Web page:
This time we took Ulla, our alaskan malamute puppy to Kaldoaivi. Kaldoaivi is the largest wilderness area in Finland. It is not only the largest, but it is one of the northernmost wilderness areas as well.

During the winter the northernmost parts of Finland fall under the complete polar night, meaning that the Sun won’t rise neither set for months.

We wanted to experience the complete lack of light and did a 10 day ski trip to the desert of Kaldoaivi.

Our cabin was located by the beautiful lake Riekkojärvi, 20 kilometers from the nearest road. The cabin was modest, but it had everything a man needs – stoves for heating and cooking and the most comfortable mattresses one could imagine, or at least that’s how they felt after all that skiing.

Camping in such latitudes means you must be prepared for everything. The risks you take might as well be the last ones you are ever going to take, but make no mistake, it is worth the trouble.

During these 10 days we experienced arctic storms with wind speed over 30m/s and temperatures as low as -40 degrees celsius. We sure were a little worried about Ulla at first, but soon we learned that these arctic dogs feel right at home here.  Even though Ulla didn’t mind the weather, the rest of us had nothing to worry about in the warmness of our cabin.

We were surprised of the amount of light we still had even though the sun never climbed over the horizon. During these light hours we skiied and explored the fells close by, and when we didn’t feel like skiing we tried our luck with ice fishing. These little lakes in such remote locations may hold fish a fisherman can only dream of.

After the light hours the darkness took over. Or so we thought. The darkness isn’t quite the same here in the north. At first it seemed like it was going to get dark, but then the stars lit up and with the stars the nothern lights started dancing. The Auroras were amazing. I think snow was invented just to reflect the beuaty of auroras and moonlight back to universe, and just when you thought the lights were gone they came back and did they dance again and again.

Under these lights we slept and we wouldn’t care less for the rest of the world for these 10 days. Every once in a while someone woke up and threw another piece of firewood into the stove to keep the cabin warm during the endless night of the Arctic.

Skiing in the Arctic Night

In midwinter there is light for only a couple of hours a day in Lapland. We decided to go for a two day skiing trip in Pallas-Yllästunturi National Park, to get a proper feel of the darkness during the shortest days of the year in December.

The route was marked on the map, starting from Koivarova parking lot, and went around Keimiötunturi and Sammaltunturi fells in Pallas-Yllästunturi National Park. The plan was to stay the night in one of the three open huts on the route, depending on how quickly we could move in the snow with sledges.

Packing in the parking lot. Me and my friends Pipsa and Salla had long skis, forest skis, special for deep snow. Our sleeping bags and food was packed in two sledges, inside waterproof bags.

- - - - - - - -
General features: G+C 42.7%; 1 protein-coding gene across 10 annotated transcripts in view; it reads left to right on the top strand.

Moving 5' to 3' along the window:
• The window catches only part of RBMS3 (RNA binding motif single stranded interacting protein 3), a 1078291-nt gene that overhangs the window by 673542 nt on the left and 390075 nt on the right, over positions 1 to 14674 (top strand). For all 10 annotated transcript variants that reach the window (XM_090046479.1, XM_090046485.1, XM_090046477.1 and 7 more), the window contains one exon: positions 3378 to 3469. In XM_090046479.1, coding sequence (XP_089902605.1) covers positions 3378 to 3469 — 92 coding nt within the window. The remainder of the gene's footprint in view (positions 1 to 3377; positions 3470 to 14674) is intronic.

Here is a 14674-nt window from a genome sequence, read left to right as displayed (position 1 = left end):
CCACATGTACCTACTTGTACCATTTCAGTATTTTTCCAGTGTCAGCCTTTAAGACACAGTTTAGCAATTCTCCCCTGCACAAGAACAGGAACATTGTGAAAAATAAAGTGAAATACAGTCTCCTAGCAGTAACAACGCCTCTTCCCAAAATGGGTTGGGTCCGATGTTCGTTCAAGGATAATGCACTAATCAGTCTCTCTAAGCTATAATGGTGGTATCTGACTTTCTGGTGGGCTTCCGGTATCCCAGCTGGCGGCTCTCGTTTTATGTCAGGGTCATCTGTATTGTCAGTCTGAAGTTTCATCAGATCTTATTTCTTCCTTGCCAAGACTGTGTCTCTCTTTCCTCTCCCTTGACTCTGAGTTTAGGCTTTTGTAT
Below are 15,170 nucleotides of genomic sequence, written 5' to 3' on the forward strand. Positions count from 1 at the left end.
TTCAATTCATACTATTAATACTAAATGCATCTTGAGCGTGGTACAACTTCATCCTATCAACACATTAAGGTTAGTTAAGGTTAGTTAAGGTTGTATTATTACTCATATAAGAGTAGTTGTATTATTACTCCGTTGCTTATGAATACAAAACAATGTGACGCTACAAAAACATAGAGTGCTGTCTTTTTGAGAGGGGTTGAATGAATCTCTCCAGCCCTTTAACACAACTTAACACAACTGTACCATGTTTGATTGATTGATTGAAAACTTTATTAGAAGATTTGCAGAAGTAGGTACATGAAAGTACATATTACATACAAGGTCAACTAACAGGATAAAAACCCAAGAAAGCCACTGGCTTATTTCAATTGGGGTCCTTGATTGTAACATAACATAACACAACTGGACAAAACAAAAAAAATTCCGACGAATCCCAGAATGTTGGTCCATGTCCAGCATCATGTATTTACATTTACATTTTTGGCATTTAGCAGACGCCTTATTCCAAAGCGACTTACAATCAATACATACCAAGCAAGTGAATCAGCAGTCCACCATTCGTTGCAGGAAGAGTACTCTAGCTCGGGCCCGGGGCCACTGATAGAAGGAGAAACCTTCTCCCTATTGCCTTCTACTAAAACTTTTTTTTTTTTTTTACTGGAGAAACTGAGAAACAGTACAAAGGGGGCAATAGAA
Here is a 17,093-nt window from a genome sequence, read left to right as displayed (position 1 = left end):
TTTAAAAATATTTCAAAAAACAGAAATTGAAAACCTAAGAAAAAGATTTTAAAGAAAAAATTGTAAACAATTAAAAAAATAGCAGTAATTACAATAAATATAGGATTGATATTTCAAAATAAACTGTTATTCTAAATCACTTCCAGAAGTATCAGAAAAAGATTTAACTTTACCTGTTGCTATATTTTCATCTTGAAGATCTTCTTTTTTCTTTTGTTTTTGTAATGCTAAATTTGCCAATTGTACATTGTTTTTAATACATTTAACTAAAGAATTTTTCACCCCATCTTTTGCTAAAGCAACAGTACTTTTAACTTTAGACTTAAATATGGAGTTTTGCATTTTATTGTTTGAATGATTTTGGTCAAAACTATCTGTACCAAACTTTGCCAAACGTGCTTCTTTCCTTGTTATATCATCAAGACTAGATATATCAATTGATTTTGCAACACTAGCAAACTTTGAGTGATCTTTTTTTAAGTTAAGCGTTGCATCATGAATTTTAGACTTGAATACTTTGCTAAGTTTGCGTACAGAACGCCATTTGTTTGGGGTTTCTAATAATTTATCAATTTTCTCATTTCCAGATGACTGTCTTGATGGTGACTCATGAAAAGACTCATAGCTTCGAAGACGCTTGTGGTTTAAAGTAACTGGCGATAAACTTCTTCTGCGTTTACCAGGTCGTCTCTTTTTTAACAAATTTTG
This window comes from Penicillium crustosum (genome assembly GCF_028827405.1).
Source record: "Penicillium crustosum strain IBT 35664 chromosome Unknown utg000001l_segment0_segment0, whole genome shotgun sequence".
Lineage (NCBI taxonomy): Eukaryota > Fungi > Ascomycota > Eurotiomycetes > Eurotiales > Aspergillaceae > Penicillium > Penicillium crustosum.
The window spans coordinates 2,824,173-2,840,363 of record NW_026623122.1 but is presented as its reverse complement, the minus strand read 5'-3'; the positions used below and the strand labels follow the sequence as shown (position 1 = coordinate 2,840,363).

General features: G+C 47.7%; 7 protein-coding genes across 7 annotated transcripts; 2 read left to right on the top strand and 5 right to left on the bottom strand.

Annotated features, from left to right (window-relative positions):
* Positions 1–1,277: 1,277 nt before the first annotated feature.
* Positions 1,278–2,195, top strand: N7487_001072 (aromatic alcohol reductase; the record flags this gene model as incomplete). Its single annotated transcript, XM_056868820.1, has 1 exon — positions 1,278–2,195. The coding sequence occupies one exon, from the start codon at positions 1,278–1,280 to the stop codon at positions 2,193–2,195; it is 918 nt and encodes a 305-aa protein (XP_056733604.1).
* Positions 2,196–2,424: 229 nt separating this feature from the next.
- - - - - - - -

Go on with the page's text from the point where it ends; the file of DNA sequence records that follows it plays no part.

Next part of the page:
The weather was not on our side

It was just above zero degrees of Celsius, around +2 C, when we started the journey. This is bad news for skiing. Snowflakes melt too much under the ski and there is absolutely no traction whatsoever. The skis glide very well, but without traction there is literally no way you can pull a sledge behind you.

We added some grip wax on all skis after the first 20 meters but the effect was minimal. I wished I had hairy skins to put under my skis. They would have worked.

So the first couple of hours our journey proceeded very slowly. It was nearly one meter ahead and two backwards, if there was even the tiniest hill. Our spirits were still high, but we started thinking maybe we have to stay the night at the first open hut only 4 kilometres away at lake Keimiöjärvi. At least there was a lovely sunset to enjoy, and the great Keimiö fell on our left side kept us company.

Me pulling the sledge. Luckily the track was visible, it was cleared by snowmobile. In deep powder snow we would have been exhausted in no time.

When finally reaching the first hut, Keimiöjärvi autiotupa, it was lunch time. We went to sit inside. There was everything one needs for perfect camping: firewood, a stove, some buckets to fetch snow in and pans so you can melt the snow for drinking or food. Sleeping places for 3 people, more if you squeeze. A dry toilet outside. Someone had left many candles on the big table which made me very happy.

Across the frozen lake and into the darkness

After lunch break it was only 2 pm, so we decided to keep going. It was always possible to return to this hut if the journey wouldn’t proceed at all due to non-existent grip. The second hut, Mustakero, we had to forget as it was situated on top of hill. No way we could climb up in this snow.

It was getting dark already so we wanted to cross the lake as soon as possible. You never know with frozen lakes, if there is a current or underwater spring that prevents the ice from properly freezing over.